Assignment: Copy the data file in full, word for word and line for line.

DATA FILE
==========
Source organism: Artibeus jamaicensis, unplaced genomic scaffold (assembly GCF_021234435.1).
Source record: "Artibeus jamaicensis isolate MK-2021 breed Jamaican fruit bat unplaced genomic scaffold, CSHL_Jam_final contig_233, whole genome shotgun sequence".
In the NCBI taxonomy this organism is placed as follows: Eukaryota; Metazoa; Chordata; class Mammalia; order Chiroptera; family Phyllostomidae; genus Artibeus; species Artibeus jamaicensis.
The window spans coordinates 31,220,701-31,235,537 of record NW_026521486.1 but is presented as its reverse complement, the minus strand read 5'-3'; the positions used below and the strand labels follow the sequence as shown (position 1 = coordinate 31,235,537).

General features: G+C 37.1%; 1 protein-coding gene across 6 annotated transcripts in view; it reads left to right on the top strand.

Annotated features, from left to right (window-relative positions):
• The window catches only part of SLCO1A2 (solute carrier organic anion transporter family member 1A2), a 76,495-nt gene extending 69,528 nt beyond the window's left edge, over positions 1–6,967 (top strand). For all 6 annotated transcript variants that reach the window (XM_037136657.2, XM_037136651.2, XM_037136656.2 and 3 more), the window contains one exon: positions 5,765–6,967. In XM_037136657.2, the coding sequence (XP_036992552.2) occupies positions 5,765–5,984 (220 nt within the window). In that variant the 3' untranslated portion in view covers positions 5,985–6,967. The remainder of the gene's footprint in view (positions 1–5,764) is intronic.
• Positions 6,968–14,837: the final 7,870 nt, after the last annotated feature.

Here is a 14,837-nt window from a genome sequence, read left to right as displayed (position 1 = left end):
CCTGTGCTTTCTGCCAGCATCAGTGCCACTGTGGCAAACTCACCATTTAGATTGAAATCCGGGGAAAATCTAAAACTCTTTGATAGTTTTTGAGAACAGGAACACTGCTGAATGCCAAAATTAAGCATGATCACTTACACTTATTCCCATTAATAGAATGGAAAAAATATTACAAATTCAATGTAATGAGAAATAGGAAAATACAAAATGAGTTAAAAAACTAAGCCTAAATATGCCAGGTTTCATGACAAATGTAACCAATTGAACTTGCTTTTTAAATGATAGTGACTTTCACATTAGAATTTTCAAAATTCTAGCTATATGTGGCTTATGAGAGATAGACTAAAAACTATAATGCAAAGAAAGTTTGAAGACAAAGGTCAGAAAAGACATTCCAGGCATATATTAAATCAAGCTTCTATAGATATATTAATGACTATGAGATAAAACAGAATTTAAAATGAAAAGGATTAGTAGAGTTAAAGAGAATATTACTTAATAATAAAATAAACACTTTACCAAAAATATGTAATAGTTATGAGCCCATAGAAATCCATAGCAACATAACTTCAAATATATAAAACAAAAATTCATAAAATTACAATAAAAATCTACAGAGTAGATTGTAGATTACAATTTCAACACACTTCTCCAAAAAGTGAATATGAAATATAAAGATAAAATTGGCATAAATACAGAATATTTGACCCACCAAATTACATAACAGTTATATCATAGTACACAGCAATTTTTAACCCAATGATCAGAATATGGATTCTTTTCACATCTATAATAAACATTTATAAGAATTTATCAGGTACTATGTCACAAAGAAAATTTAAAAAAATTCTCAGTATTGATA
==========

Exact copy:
Source organism: Artibeus jamaicensis, unplaced genomic scaffold (assembly GCF_021234435.1).
Source record: "Artibeus jamaicensis isolate MK-2021 breed Jamaican fruit bat unplaced genomic scaffold, CSHL_Jam_final contig_233, whole genome shotgun sequence".
In the NCBI taxonomy this organism is placed as follows: Eukaryota; Metazoa; Chordata; class Mammalia; order Chiroptera; family Phyllostomidae; genus Artibeus; species Artibeus jamaicensis.
The window spans coordinates 31,220,701-31,235,537 of record NW_026521486.1 but is presented as its reverse complement, the minus strand read 5'-3'; the positions used below and the strand labels follow the sequence as shown (position 1 = coordinate 31,235,537).

General features: G+C 37.1%; 1 protein-coding gene across 6 annotated transcripts in view; it reads left to right on the top strand.

Annotated features, from left to right (window-relative positions):
• The window catches only part of SLCO1A2 (solute carrier organic anion transporter family member 1A2), a 76,495-nt gene extending 69,528 nt beyond the window's left edge, over positions 1–6,967 (top strand). For all 6 annotated transcript variants that reach the window (XM_037136657.2, XM_037136651.2, XM_037136656.2 and 3 more), the window contains one exon: positions 5,765–6,967. In XM_037136657.2, the coding sequence (XP_036992552.2) occupies positions 5,765–5,984 (220 nt within the window). In that variant the 3' untranslated portion in view covers positions 5,985–6,967. The remainder of the gene's footprint in view (positions 1–5,764) is intronic.
• Positions 6,968–14,837: the final 7,870 nt, after the last annotated feature.

Here is a 14,837-nt window from a genome sequence, read left to right as displayed (position 1 = left end):
CCTGTGCTTTCTGCCAGCATCAGTGCCACTGTGGCAAACTCACCATTTAGATTGAAATCCGGGGAAAATCTAAAACTCTTTGATAGTTTTTGAGAACAGGAACACTGCTGAATGCCAAAATTAAGCATGATCACTTACACTTATTCCCATTAATAGAATGGAAAAAATATTACAAATTCAATGTAATGAGAAATAGGAAAATACAAAATGAGTTAAAAAACTAAGCCTAAATATGCCAGGTTTCATGACAAATGTAACCAATTGAACTTGCTTTTTAAATGATAGTGACTTTCACATTAGAATTTTCAAAATTCTAGCTATATGTGGCTTATGAGAGATAGACTAAAAACTATAATGCAAAGAAAGTTTGAAGACAAAGGTCAGAAAAGACATTCCAGGCATATATTAAATCAAGCTTCTATAGATATATTAATGACTATGAGATAAAACAGAATTTAAAATGAAAAGGATTAGTAGAGTTAAAGAGAATATTACTTAATAATAAAATAAACACTTTACCAAAAATATGTAATAGTTATGAGCCCATAGAAATCCATAGCAACATAACTTCAAATATATAAAACAAAAATTCATAAAATTACAATAAAAATCTACAGAGTAGATTGTAGATTACAATTTCAACACACTTCTCCAAAAAGTGAATATGAAATATAAAGATAAAATTGGCATAAATACAGAATATTTGACCCACCAAATTACATAACAGTTATATCATAGTACACAGCAATTTTTAACCCAATGATCAGAATATGGATTCTTTTCACATCTATAATAAACATTTATAAGAATTTATCAGGTACTATGTCACAAAGAAAATTTAAAAAAATTCTCAGTATTGATA